Magna Canvas was meant to be a business that does good in the world from the moment we came up with the concept. Planting trees is one of the most effective and cost-efficient methods of fighting global warming, deforestation and other issues. Our (first) goal is to plant 1 million trees. It's very ambitious, but we believe it can be done.
We have teamed up with an unbelievable partner, Trees.org. They do so much more than just planting trees, they are changing lives. Below is just a short summary of the awesome things they do:
Impacting People & Planet
Our latest data indicates that the Forest Garden Approach ends hunger for most families after the first year. Only 13% of our project participants were food secure when they joined the program, and after just 12 months of planting Forest Gardens, 86% of our farmers are food secure.
Through the Forest Garden Approach, we are impacting the lives of their farmers and children, resulting in positive impacts for over 26,000 people so far. A total of 82% of our farmers have seen significant income increases and more than 92% now feeling capable to brace for any unforeseen circumstances the future may bring.
By decreasing the use of destructive farming practices such as burning, clearing and plowing, Forest Gardens reduce deforestation by eliminating farmers' dependence on forests for food, timber, and many other non-timber forest products. The positive environmental impacts of a Forest Garden are endless.
The First Year:
Technical support and training on forest garden planning, nursery establishment, planting design and maintenance materials such as seeds, nursery bags, shovels, watering cans and wheelbarrows oversight when seedlings are planted at the onset of the rainy season and farm visits throughout the first dry season to ensure seedlings survive.
Tailored training to the needs of communities help farmers diversify their planting sites with fruit and nut trees and hardwoods train farmers on sustainable harvesting methods and more difficult topics such as pruning, grafting and seed storage.
To independently and sustainably harvest leaves, vegetables, fruits and timber from the established forest garden techniques to grow beneficial trees which to add to their forest gardens without further provision of nursery supplies.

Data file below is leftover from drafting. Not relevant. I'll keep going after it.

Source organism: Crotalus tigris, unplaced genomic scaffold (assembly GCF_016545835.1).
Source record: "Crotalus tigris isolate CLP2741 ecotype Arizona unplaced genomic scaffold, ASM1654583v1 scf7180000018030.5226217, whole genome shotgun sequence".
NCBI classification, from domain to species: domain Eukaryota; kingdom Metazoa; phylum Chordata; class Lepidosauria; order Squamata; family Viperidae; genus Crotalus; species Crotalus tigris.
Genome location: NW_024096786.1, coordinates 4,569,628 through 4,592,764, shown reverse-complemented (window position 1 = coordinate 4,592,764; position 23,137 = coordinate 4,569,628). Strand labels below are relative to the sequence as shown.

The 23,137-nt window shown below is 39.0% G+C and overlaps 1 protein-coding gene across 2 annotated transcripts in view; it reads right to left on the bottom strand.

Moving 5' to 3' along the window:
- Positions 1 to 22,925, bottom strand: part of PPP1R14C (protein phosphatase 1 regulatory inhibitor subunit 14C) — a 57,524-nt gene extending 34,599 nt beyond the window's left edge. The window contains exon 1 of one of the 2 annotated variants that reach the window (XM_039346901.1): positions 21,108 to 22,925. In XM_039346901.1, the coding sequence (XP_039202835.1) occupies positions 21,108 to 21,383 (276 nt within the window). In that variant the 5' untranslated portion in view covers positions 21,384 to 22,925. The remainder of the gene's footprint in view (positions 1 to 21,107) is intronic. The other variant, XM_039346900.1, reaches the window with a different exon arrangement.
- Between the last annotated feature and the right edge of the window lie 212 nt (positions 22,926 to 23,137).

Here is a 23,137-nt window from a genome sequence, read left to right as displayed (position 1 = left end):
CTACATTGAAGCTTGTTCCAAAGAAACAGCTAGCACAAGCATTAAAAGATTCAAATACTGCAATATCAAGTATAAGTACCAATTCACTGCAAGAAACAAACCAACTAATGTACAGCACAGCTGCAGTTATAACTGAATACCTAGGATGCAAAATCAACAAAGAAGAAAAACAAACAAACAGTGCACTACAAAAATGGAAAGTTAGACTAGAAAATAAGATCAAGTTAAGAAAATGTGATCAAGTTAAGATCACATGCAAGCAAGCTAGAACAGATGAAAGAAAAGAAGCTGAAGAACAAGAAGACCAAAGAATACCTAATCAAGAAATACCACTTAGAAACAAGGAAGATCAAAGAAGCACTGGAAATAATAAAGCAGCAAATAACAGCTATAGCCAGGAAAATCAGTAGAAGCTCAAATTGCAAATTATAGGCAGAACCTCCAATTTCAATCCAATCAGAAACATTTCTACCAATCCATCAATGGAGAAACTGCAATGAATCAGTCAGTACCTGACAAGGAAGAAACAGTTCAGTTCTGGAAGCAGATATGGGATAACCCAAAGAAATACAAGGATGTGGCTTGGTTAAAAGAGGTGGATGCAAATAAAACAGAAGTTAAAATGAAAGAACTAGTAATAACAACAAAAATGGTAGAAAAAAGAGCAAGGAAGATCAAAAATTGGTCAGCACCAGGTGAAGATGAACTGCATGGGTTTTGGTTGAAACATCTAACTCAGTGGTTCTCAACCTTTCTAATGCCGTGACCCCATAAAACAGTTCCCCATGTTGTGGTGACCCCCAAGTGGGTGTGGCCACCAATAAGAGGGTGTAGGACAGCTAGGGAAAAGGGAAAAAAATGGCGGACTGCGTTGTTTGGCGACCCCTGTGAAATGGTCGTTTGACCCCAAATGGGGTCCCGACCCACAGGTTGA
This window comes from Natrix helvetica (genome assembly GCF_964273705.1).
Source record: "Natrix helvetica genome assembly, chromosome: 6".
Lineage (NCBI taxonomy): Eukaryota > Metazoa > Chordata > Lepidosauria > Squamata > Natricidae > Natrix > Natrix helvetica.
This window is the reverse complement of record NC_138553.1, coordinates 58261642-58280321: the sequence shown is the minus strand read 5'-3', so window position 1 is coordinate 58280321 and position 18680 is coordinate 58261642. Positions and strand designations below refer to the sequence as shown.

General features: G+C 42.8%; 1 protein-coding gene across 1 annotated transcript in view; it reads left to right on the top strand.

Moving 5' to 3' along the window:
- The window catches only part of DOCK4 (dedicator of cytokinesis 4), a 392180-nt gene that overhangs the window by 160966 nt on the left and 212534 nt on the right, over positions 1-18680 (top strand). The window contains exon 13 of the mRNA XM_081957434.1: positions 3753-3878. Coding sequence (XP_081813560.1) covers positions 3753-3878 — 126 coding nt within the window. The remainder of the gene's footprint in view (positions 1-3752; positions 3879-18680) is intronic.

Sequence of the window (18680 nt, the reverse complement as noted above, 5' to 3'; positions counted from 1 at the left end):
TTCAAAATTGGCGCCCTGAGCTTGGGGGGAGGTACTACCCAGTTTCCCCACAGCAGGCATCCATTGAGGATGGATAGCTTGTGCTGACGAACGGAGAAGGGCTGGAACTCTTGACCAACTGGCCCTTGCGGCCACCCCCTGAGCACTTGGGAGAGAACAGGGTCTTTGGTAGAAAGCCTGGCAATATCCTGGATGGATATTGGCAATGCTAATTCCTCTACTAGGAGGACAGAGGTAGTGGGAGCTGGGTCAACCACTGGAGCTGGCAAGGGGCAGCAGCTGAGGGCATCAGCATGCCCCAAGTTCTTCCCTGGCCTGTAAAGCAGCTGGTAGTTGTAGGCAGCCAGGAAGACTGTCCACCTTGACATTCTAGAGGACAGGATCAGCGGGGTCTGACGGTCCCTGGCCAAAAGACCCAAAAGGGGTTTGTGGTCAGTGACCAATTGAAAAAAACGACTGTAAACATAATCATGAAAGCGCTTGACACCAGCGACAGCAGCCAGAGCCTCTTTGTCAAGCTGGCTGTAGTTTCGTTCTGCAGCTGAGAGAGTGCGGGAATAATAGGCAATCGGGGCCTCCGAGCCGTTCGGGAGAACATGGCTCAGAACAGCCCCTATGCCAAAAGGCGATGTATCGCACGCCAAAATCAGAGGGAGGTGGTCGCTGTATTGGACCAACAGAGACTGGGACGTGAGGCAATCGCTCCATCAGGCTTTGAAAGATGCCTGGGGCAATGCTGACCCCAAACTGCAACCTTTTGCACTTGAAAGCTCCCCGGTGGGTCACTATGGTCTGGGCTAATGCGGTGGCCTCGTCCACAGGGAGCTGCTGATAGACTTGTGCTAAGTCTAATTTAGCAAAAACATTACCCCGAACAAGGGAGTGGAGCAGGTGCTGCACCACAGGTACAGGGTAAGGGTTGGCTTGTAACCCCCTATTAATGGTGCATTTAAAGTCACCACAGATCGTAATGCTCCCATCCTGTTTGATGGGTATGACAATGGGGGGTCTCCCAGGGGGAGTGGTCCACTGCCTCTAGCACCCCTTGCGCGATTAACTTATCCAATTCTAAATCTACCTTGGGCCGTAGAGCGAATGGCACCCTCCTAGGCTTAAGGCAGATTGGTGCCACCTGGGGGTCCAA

For communities living in the arid Sahel the effects of conventional farming and over-grazing have degraded the soils on which families depend for subsistence. Towns along a thousand-kilometre trade corridor that cuts through the countries of Senegal, Mali and Burkina Faso serve as mini-trade hubs for large clusters of villages. The programme aims to train communities to establish forest gardens that will create a green barrier to the encroaching Sahara Desert, while at the same time generate livelihoods for people living on less than a dollar per day.
The countries of Tanzania, Kenya, Uganda and Burundi are comprised of hundreds of distinct ethnic groups who practice subsistence and cash crop farming, often raising livestock to generate additional income. Along major regional trade routes there is intense population pressure on natural resources, making this region a high priority for implementing the forest garden approach. The goal is to alleviate poverty in the rural and peri-urban farming communities that border these routes. The focus is on the northern Tanzania corridor from Dar-es-Salaam to Arusha where communities will plant forest gardens that provide lucrative market opportunities, improve household access to fruit and vegetables, and produce fodder for livestock and bees.
Bare mountains across Honduras and Nicaragua have little capacity to trap and store water, leaving them vulnerable to storms and hurricanes. Vital springs on the sides of these mountains dry up each year, plaguing the region with water shortages. Through farmer associations and networks of communities, the organisation works to return tree cover to the degraded mountainsides of these two countries by adding shade and diversity to coffee and cocoa plantations. Trees for the Future also trains smallholder livestock farmers to apply the forest garden approach in producing animal forage; and trains large livestock owners to grow higher-quality forage and protect pastures and waterways from further degradation.
In addition to these three regional programmes, the organisation supports tree planting in seven other countries: Ghana, India, Cameroon, Haiti, the Philippines, Ethiopia and Brazil. Although the factors leading to deforestation, food insecurity and poverty are similar in each of these countries, the design and scale of the forest gardens differ. Each forest garden is designed to achieve maximum social, health and environmental benefits based on the community’s culture, market needs, land availability and severity of land degradation.